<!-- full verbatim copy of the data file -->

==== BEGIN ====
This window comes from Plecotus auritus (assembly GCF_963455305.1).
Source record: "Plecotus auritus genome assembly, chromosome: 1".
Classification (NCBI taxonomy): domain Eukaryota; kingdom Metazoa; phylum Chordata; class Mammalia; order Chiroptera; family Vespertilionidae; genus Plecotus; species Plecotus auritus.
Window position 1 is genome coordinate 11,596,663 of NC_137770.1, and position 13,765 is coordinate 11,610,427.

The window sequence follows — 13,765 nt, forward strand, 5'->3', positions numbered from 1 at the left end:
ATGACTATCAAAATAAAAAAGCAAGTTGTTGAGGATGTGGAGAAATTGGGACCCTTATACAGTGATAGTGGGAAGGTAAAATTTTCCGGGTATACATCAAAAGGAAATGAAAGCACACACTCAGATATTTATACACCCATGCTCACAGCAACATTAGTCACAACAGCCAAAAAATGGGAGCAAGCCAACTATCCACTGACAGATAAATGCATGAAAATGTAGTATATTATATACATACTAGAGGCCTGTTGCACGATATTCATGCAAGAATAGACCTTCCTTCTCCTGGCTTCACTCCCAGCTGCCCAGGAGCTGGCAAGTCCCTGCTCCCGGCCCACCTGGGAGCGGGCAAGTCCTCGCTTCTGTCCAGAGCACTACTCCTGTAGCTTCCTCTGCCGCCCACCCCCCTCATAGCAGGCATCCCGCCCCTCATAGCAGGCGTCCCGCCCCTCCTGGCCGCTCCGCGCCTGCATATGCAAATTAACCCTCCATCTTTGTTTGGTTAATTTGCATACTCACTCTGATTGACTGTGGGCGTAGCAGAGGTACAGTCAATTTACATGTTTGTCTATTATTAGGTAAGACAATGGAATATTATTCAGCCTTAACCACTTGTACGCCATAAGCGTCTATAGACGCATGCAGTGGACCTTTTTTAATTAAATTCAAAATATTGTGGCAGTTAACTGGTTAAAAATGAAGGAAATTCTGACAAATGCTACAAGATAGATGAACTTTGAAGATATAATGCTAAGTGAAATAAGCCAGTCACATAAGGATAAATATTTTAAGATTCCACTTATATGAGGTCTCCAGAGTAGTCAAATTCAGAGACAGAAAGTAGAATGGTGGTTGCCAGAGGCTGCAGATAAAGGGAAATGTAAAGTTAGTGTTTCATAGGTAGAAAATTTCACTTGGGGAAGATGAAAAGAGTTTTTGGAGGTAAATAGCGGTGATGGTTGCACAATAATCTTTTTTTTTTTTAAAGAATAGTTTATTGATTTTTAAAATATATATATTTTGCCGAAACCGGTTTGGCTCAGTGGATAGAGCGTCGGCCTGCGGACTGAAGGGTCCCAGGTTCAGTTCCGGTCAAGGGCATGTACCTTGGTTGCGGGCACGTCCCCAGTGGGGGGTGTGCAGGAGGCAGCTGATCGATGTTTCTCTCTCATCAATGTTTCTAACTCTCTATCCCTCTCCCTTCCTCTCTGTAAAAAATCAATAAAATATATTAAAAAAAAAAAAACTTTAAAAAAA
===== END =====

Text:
This window comes from Plecotus auritus (assembly GCF_963455305.1).
Source record: "Plecotus auritus genome assembly, chromosome: 1".
Classification (NCBI taxonomy): domain Eukaryota; kingdom Metazoa; phylum Chordata; class Mammalia; order Chiroptera; family Vespertilionidae; genus Plecotus; species Plecotus auritus.
Window position 1 is genome coordinate 11,596,663 of NC_137770.1, and position 13,765 is coordinate 11,610,427.

The window sequence follows — 13,765 nt, forward strand, 5'->3', positions numbered from 1 at the left end:
ATGACTATCAAAATAAAAAAGCAAGTTGTTGAGGATGTGGAGAAATTGGGACCCTTATACAGTGATAGTGGGAAGGTAAAATTTTCCGGGTATACATCAAAAGGAAATGAAAGCACACACTCAGATATTTATACACCCATGCTCACAGCAACATTAGTCACAACAGCCAAAAAATGGGAGCAAGCCAACTATCCACTGACAGATAAATGCATGAAAATGTAGTATATTATATACATACTAGAGGCCTGTTGCACGATATTCATGCAAGAATAGACCTTCCTTCTCCTGGCTTCACTCCCAGCTGCCCAGGAGCTGGCAAGTCCCTGCTCCCGGCCCACCTGGGAGCGGGCAAGTCCTCGCTTCTGTCCAGAGCACTACTCCTGTAGCTTCCTCTGCCGCCCACCCCCCTCATAGCAGGCATCCCGCCCCTCATAGCAGGCGTCCCGCCCCTCCTGGCCGCTCCGCGCCTGCATATGCAAATTAACCCTCCATCTTTGTTTGGTTAATTTGCATACTCACTCTGATTGACTGTGGGCGTAGCAGAGGTACAGTCAATTTACATGTTTGTCTATTATTAGGTAAGACAATGGAATATTATTCAGCCTTAACCACTTGTACGCCATAAGCGTCTATAGACGCATGCAGTGGACCTTTTTTAATTAAATTCAAAATATTGTGGCAGTTAACTGGTTAAAAATGAAGGAAATTCTGACAAATGCTACAAGATAGATGAACTTTGAAGATATAATGCTAAGTGAAATAAGCCAGTCACATAAGGATAAATATTTTAAGATTCCACTTATATGAGGTCTCCAGAGTAGTCAAATTCAGAGACAGAAAGTAGAATGGTGGTTGCCAGAGGCTGCAGATAAAGGGAAATGTAAAGTTAGTGTTTCATAGGTAGAAAATTTCACTTGGGGAAGATGAAAAGAGTTTTTGGAGGTAAATAGCGGTGATGGTTGCACAATAATCTTTTTTTTTTTTAAAGAATAGTTTATTGATTTTTAAAATATATATATTTTGCCGAAACCGGTTTGGCTCAGTGGATAGAGCGTCGGCCTGCGGACTGAAGGGTCCCAGGTTCAGTTCCGGTCAAGGGCATGTACCTTGGTTGCGGGCACGTCCCCAGTGGGGGGTGTGCAGGAGGCAGCTGATCGATGTTTCTCTCTCATCAATGTTTCTAACTCTCTATCCCTCTCCCTTCCTCTCTGTAAAAAATCAATAAAATATATTAAAAAAAAAAAAACTTTAAAAAAA